NDI: Microscopic Matters
By: Senior Airman Destinee Sweeney
Source: 20th Fighter Wing Public Affairs
After an aircraft lands, a small component of the engine is sent to a laboratory off the flightline. There, a technician prepares the part, called a magnetic chip detector, by cleaning it with alcohol and stamping the chip onto a carbon tab to check for materials.

Afterward, the nondestructive inspection technician uses a JetScan, a machine that can peer into the microscopic depths of the chip, to ensure foreign materials have not found their way into the engine oil of a multi-million dollar jet.

The nondestructive inspection shop employs noninvasive methods to inspect metal objects for signs of wear and tear or defect before it becomes a problem. The 20th Equipment Maintenance Squadron NDI shop directly supports the 20th Fighter Wing, inspecting maintenance equipment as well as F-16CM Fighting Falcon components.

"The best part of my job is to see and hear the aircraft taking off every day and being able to help them do their mission," said Senior Airman Eric Corrado, 20th EMS NDI journeyman.

Using various equipment, including x-ray machines, ultrasound and microscopes, NDI Airmen need to be precise when inspecting to ensure even the smallest damage does not go unnoticed, sometimes down to .005 of an inch or less.

Airman 1st Class Jerod Rice, 20th EMS NDI apprentice, said the majority of their job consists of inspecting the chips as well as conducting oil analysis with a Joint Oil Analysis Program machine, which are regularly conducted on a flight-hour cycle.

"Our job with JOAPs and chips is the most important when it comes to the flying mission because it deals with the engine itself," said Corrado. "If we donít catch a wear metal (metal fragment) in the chip or inside of the oil and a jet goes up in the air, it has the potential for catastrophic failure."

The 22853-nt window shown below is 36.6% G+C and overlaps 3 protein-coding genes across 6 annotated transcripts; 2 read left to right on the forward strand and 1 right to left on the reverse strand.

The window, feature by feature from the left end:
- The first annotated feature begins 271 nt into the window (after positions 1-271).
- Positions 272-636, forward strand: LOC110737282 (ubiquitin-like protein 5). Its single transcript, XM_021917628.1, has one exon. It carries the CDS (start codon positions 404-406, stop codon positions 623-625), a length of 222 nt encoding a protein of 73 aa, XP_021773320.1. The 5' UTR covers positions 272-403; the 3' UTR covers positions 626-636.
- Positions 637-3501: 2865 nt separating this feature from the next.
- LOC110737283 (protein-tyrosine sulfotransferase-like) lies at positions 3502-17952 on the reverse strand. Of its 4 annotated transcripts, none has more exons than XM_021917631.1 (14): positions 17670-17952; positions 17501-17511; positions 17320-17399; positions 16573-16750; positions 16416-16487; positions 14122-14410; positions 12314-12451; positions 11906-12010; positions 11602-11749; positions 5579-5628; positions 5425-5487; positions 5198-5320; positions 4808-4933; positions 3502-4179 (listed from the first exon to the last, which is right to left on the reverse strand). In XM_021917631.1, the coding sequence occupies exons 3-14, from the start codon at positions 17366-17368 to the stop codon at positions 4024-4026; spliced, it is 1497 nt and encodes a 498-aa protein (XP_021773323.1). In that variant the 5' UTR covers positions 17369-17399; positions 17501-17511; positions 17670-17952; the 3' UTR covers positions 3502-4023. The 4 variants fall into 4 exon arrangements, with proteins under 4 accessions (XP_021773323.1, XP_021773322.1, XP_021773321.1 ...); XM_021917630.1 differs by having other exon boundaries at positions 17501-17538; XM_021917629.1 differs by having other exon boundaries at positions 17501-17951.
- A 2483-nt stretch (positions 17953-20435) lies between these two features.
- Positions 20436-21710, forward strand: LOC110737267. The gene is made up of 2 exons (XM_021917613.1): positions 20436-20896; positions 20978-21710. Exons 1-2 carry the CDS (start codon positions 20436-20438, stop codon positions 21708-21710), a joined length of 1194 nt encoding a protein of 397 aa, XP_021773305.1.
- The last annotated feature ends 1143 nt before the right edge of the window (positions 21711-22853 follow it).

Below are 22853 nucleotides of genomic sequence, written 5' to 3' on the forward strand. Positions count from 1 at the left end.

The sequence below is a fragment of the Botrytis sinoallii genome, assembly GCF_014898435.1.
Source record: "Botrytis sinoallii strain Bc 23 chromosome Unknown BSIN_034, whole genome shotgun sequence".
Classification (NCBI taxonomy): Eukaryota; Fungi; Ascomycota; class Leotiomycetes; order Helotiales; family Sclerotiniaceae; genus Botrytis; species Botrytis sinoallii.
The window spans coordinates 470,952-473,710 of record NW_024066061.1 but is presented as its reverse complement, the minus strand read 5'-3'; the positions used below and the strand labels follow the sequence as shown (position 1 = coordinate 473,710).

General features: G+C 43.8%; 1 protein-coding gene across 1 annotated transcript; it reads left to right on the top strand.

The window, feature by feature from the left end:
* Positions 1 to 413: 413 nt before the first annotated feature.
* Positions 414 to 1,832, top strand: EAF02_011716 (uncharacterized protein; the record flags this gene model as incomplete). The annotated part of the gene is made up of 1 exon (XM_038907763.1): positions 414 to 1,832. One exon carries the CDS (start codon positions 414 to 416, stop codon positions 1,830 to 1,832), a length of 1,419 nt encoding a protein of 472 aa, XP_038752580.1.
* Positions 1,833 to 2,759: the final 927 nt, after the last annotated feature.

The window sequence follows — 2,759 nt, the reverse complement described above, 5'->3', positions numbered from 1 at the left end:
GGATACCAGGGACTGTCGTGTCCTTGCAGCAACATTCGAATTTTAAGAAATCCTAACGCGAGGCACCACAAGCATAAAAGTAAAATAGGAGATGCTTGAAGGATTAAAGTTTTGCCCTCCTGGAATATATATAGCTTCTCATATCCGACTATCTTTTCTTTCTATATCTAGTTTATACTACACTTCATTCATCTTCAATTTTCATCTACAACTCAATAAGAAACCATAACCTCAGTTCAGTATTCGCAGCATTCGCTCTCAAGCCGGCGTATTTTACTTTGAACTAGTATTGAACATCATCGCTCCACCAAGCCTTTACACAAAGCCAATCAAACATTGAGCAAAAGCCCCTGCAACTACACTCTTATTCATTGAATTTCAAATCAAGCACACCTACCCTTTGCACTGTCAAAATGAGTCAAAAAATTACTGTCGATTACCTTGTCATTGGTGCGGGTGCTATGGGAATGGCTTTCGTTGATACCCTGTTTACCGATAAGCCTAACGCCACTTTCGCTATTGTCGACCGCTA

If the shop does find something wrong, such as an incorrect elemental makeup or a flaw in structural integrity, they then follow their protocol checklists to let the flightline know whether the aircraft needs to be grounded or if another sample is needed for further testing.

As an F-16 takes off down the runway of Shaw Air Force Base, South Carolina, the pilot can rest easy that the jet has been thoroughly inspected ó down to the microscopic level.


Photo By Senior Airman Destinee Sweeney | U.S. Air Force Senior Airman Eric Corrado, 20th Equipment Maintenance Squadron nondestructive inspection journeyman, closes the drawer to a JetScan machine at Shaw Air Force Base, S.C., Feb. 13, 2018. Corrado used the machine, which functions as a microscope to inspect magnetic chip detectors for any metal fragments that may be in the oil of an aircraft engine. (U.S. Air Force photo by Senior Airman Destinee Sweeney)